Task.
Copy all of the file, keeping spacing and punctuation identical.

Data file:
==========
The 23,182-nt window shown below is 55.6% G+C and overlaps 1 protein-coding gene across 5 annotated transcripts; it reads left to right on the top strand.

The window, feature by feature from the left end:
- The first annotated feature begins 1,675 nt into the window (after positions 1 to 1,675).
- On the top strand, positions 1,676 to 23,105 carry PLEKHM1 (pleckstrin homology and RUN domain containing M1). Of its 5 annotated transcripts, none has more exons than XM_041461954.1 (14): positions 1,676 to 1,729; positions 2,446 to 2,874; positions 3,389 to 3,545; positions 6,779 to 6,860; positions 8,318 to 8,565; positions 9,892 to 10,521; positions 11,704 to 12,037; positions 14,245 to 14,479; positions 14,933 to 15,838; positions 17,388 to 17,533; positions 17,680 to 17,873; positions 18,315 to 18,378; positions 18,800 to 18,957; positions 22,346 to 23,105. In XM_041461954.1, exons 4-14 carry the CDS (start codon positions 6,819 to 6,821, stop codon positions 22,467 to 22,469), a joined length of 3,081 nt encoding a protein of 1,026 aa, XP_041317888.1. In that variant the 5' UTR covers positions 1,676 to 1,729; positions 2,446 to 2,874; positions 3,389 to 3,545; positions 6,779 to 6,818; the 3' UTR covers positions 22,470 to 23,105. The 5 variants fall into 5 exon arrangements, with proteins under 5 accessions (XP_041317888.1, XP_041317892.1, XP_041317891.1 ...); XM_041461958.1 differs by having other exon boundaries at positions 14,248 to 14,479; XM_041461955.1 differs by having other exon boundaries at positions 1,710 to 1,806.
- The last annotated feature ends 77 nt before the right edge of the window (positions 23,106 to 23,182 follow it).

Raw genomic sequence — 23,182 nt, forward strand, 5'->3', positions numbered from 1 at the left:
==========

The 23,182-nt window shown below is 55.6% G+C and overlaps 1 protein-coding gene across 5 annotated transcripts; it reads left to right on the top strand.

The window, feature by feature from the left end:
- The first annotated feature begins 1,675 nt into the window (after positions 1 to 1,675).
- On the top strand, positions 1,676 to 23,105 carry PLEKHM1 (pleckstrin homology and RUN domain containing M1). Of its 5 annotated transcripts, none has more exons than XM_041461954.1 (14): positions 1,676 to 1,729; positions 2,446 to 2,874; positions 3,389 to 3,545; positions 6,779 to 6,860; positions 8,318 to 8,565; positions 9,892 to 10,521; positions 11,704 to 12,037; positions 14,245 to 14,479; positions 14,933 to 15,838; positions 17,388 to 17,533; positions 17,680 to 17,873; positions 18,315 to 18,378; positions 18,800 to 18,957; positions 22,346 to 23,105. In XM_041461954.1, exons 4-14 carry the CDS (start codon positions 6,819 to 6,821, stop codon positions 22,467 to 22,469), a joined length of 3,081 nt encoding a protein of 1,026 aa, XP_041317888.1. In that variant the 5' UTR covers positions 1,676 to 1,729; positions 2,446 to 2,874; positions 3,389 to 3,545; positions 6,779 to 6,818; the 3' UTR covers positions 22,470 to 23,105. The 5 variants fall into 5 exon arrangements, with proteins under 5 accessions (XP_041317888.1, XP_041317892.1, XP_041317891.1 ...); XM_041461958.1 differs by having other exon boundaries at positions 14,248 to 14,479; XM_041461955.1 differs by having other exon boundaries at positions 1,710 to 1,806.
- The last annotated feature ends 77 nt before the right edge of the window (positions 23,106 to 23,182 follow it).

Raw genomic sequence — 23,182 nt, forward strand, 5'->3', positions numbered from 1 at the left: